Subscribe to our blog by email

Your email:




Browse By Tag

facebook twitter flickr


Click for the BBB Business Review of this Fence - Sales, Service & Contractors in Littleton MA

Add to Technorati Favorites

Our Blog - "The Fence Post"

Current Articles | RSS Feed RSS Feed

How To Build Strong Bracing For A Woven Wire Fence - Video


These videos will show you how to build bracing strong enough to ensure that your fence will last a long time. Watch the clearly shown step-by-step procedures for building an "H" brace assembly. You can also read the PDF of an article written by the University of Wisconsin about post bracing.

Information in the video complements our "How To Install Red Brand Woven Wire Horse Fence", "How To Install Wood Fence Posts" and "How To Install Field Fence" blog articles. You can also download the eight page Red Brand horse fencing instructional brochure PDF.



Tags: ,


2d attempt at my woven wire enclosure fence at the back of my property. First one lasted 7 years with no bracing on three of the cornerposts. Took me 15 min to find you this morning, what a treat - thank you so much. There's no way a how-to video like this one can be beat. Thanks again
Posted @ Friday, March 06, 2009 1:29 PM by PETE DEBRUNCE
Thank you for your feedback!
Posted @ Monday, June 08, 2009 5:53 AM by Frank Langone
I have hilly ground and about 500 feet of Red Brand 4 foot welded wire fabric. How about some tips for stretching 4 foot horse fence over uneven ground?
Posted @ Tuesday, July 07, 2009 12:25 PM by Mark Eichorst
Hi Mark, 
Uneven ground always presents a challenge, especially if you're installing welded wire mesh. Woven fences have an inherent flexibility that makes them easier to work with on rolling terrain. 
In situations where the gradient change is significant, it would be a good idea to cut the mesh rather than trying to bend it to fit. On a steep grade you can cut the mesh into panels so that the fence "steps" down the slope. You would stretch each individual section. Keep in mind that it is important not to over tighten a welded mesh. The welds may pop under too much tension.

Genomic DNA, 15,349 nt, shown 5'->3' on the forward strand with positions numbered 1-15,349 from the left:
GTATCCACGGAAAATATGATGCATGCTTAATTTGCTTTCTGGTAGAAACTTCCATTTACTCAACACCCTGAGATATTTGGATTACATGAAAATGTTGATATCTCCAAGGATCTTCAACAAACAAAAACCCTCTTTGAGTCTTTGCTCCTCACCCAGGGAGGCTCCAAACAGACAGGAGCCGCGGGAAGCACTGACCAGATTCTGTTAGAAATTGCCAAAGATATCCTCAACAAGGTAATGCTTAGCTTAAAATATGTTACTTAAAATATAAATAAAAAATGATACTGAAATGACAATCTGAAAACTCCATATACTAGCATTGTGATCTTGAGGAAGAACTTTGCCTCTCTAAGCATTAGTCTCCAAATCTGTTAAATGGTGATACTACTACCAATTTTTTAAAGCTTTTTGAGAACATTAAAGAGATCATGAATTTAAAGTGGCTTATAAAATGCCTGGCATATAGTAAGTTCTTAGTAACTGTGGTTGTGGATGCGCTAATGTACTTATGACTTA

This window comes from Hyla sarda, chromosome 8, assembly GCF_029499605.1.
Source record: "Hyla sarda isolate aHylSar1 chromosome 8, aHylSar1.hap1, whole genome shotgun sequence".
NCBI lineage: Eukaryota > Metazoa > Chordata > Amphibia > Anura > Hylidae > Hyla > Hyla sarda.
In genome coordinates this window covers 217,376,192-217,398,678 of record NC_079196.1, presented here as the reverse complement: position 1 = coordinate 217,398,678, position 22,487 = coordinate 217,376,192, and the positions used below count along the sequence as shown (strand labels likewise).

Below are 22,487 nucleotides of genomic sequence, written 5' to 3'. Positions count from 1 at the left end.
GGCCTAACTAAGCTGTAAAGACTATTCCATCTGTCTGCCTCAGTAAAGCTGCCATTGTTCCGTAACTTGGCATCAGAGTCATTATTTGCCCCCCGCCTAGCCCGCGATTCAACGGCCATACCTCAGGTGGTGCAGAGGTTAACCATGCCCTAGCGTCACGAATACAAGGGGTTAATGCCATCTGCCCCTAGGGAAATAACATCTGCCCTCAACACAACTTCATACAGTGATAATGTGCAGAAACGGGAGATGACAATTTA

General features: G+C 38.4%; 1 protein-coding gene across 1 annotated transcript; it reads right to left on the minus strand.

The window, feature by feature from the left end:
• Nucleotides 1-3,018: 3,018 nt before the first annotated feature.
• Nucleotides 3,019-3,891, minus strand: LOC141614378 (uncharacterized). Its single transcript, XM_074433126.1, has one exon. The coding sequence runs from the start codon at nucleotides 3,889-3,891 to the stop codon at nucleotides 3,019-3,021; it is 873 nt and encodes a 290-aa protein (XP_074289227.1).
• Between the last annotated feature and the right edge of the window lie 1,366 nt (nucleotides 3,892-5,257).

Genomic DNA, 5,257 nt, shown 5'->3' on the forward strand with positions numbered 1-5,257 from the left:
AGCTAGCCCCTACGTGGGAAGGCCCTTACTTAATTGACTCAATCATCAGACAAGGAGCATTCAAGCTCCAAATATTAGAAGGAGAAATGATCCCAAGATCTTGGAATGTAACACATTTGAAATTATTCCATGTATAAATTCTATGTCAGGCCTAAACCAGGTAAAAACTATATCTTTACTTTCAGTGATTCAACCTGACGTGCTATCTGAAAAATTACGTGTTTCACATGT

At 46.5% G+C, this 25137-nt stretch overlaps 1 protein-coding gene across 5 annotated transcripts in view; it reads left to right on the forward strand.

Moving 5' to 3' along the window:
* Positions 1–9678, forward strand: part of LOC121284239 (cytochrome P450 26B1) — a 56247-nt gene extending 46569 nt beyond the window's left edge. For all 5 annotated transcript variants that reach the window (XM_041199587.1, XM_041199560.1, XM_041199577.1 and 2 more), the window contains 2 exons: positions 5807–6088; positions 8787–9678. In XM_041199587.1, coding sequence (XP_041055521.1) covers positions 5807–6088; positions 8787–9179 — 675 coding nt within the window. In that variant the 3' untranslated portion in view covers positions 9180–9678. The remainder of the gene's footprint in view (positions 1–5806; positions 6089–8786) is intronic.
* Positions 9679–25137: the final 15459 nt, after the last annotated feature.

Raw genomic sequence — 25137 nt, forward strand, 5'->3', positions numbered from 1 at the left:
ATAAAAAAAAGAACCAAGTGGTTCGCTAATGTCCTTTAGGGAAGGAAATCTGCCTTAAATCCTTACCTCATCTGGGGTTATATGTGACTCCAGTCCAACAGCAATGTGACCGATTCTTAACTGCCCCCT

I hope this has been of some help. Please contact us if you have further questions.
Posted @ Tuesday, July 07, 2009 3:38 PM by Duncan Page
Question? Why is it recommended not to use 4"x4" landscape posts when installing wire fencing ??
Posted @ Wednesday, September 02, 2009 1:45 PM by E Lapensee
Thank you for your question. Pressure treated southern white pine will give you the longest lifetime. In general, landscaping ties usually don't have the same amount of preservative. And the species of wood may be different. This means that the useful lifetime of such posts will be less.
Posted @ Monday, September 21, 2009 11:38 AM by Frank Langone
Hi Guys, 
Thanks for your informative videos; they are certainly making my fencing alot easier. Here is a question for you. What do you do when applying the H brace where the corner and brace post are not level, as the fenceline runs up or down a hill? I notice that you measure the same height up both posts (corner and brace) and made sure the crossmember was level before fixing. To get the crossmember level on some of these H braces I need to build, will mean it reaches the corner and brace posts at different heights. What are your thoughts here on what is more critical - getting the crossmember level, or making sure it attaches to the corner and brace posts at the same height? 
Posted @ Tuesday, April 16, 2013 12:41 AM by Bryan Phillips-Petersen
The top rail should always be parallel with the lay of the ground – up, down or flat. 
This insures that the line wires run parallel to the top rail. 
Back up a few steps to verify this and tap the rail up or down slightly until it is parallel. 
By measuring the height on both the end and brace posts, you automatically insure that the top rail is parallel with the ground and thus correctly installed. 
Any mid-line braces should be built the same way – top rail is always parallel to the ground. 
In absolute correct installation procedures, all vertical post should be perpendicular, not plumb, with the ground as well. 
Thanks to Steven Sarson of Bekaert.
Posted @ Thursday, April 18, 2013 11:51 AM by Duncan Page
Guys...I have a similar issue as one of the folks above who is installing fabric fence over uneven ground. I'm installing 4 strands of barb wire fence over uneven pasture land. After stretching the wire, how do I attach it to the metal T-posts?
Posted @ Friday, March 28, 2014 12:35 PM by Chuck Sanders
Post Comment
Website (optional)

Allowed tags: <a> link, <b> bold, <i> italics